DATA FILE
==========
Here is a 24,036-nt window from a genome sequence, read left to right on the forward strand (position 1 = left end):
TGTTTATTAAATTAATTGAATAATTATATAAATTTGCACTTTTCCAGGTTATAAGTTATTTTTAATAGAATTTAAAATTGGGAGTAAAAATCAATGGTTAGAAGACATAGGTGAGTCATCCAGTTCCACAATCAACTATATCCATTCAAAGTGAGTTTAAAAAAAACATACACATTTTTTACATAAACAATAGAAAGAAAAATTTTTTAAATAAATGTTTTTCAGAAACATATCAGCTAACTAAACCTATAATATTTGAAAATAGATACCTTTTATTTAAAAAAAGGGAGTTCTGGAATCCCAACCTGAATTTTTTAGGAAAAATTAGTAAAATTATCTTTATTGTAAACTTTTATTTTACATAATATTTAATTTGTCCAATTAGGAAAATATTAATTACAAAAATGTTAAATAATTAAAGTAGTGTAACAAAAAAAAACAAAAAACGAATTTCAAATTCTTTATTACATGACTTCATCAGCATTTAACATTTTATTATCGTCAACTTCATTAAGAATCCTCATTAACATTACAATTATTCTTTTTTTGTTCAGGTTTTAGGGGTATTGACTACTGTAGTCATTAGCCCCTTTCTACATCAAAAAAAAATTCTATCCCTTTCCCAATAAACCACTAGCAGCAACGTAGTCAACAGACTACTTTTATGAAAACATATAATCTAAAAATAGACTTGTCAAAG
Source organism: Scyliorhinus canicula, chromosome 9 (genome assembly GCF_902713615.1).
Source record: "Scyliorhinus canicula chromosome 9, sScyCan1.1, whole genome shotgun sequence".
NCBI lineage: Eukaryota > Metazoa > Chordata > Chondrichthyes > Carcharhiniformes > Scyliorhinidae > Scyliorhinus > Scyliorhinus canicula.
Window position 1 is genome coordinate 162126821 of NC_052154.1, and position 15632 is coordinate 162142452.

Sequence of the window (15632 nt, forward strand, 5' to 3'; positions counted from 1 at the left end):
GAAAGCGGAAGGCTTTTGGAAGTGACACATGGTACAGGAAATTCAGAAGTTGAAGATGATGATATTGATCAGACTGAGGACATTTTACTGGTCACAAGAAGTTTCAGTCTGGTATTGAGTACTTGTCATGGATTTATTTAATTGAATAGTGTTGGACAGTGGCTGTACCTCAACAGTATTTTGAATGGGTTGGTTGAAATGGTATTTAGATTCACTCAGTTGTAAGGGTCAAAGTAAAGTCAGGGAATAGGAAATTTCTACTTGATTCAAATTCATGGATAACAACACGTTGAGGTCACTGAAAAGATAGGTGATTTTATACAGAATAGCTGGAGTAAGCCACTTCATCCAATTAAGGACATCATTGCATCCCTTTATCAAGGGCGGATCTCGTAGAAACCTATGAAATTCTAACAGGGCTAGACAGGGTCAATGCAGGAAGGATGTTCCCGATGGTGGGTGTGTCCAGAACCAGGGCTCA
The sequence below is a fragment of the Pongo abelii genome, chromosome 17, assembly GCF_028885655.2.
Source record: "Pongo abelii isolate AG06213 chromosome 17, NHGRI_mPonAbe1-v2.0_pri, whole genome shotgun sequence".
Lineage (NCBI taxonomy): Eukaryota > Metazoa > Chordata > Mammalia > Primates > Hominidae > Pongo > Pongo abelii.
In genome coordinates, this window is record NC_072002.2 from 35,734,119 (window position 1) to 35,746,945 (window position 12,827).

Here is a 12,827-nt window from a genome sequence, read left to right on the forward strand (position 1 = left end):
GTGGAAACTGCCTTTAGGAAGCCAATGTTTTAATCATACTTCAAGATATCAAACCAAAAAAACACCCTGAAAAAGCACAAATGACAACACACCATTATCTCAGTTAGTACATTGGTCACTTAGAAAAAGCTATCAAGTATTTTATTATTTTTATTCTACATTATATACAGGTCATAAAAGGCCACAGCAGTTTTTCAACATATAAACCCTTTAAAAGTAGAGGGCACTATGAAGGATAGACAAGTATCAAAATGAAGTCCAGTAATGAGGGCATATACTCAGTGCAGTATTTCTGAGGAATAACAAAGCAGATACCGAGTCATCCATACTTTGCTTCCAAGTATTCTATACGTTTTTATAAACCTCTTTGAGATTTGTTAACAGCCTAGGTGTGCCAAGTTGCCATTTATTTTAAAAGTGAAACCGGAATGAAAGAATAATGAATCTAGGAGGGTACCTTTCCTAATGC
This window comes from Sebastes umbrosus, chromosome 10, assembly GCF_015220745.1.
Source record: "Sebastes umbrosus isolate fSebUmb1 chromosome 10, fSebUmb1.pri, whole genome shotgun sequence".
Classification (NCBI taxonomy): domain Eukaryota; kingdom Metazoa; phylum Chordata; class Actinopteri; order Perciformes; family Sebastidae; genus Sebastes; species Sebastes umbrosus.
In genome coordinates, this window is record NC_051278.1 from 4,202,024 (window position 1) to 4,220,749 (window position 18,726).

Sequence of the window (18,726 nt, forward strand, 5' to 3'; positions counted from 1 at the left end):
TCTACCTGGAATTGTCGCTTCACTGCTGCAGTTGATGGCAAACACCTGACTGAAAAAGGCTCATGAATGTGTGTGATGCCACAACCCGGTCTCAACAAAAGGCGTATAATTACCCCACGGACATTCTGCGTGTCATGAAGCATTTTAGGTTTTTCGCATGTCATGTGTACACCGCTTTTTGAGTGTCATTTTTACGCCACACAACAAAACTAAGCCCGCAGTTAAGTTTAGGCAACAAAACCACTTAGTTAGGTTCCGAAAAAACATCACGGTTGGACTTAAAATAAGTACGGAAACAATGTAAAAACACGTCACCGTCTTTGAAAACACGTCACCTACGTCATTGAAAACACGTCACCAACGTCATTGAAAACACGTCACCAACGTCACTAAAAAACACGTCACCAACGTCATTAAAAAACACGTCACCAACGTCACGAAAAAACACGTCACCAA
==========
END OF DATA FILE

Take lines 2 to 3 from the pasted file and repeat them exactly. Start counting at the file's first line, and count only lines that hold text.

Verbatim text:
TGTTTATTAAATTAATTGAATAATTATATAAATTTGCACTTTTCCAGGTTATAAGTTATTTTTAATAGAATTTAAAATTGGGAGTAAAAATCAATGGTTAGAAGACATAGGTGAGTCATCCAGTTCCACAATCAACTATATCCATTCAAAGTGAGTTTAAAAAAAACATACACATTTTTTACATAAACAATAGAAAGAAAAATTTTTTAAATAAATGTTTTTCAGAAACATATCAGCTAACTAAACCTATAATATTTGAAAATAGATACCTTTTATTTAAAAAAAGGGAGTTCTGGAATCCCAACCTGAATTTTTTAGGAAAAATTAGTAAAATTATCTTTATTGTAAACTTTTATTTTACATAATATTTAATTTGTCCAATTAGGAAAATATTAATTACAAAAATGTTAAATAATTAAAGTAGTGTAACAAAAAAAAACAAAAAACGAATTTCAAATTCTTTATTACATGACTTCATCAGCATTTAACATTTTATTATCGTCAACTTCATTAAGAATCCTCATTAACATTACAATTATTCTTTTTTTGTTCAGGTTTTAGGGGTATTGACTACTGTAGTCATTAGCCCCTTTCTACATCAAAAAAAAATTCTATCCCTTTCCCAATAAACCACTAGCAGCAACGTAGTCAACAGACTACTTTTATGAAAACATATAATCTAAAAATAGACTTGTCAAAG
Source organism: Scyliorhinus canicula, chromosome 9 (genome assembly GCF_902713615.1).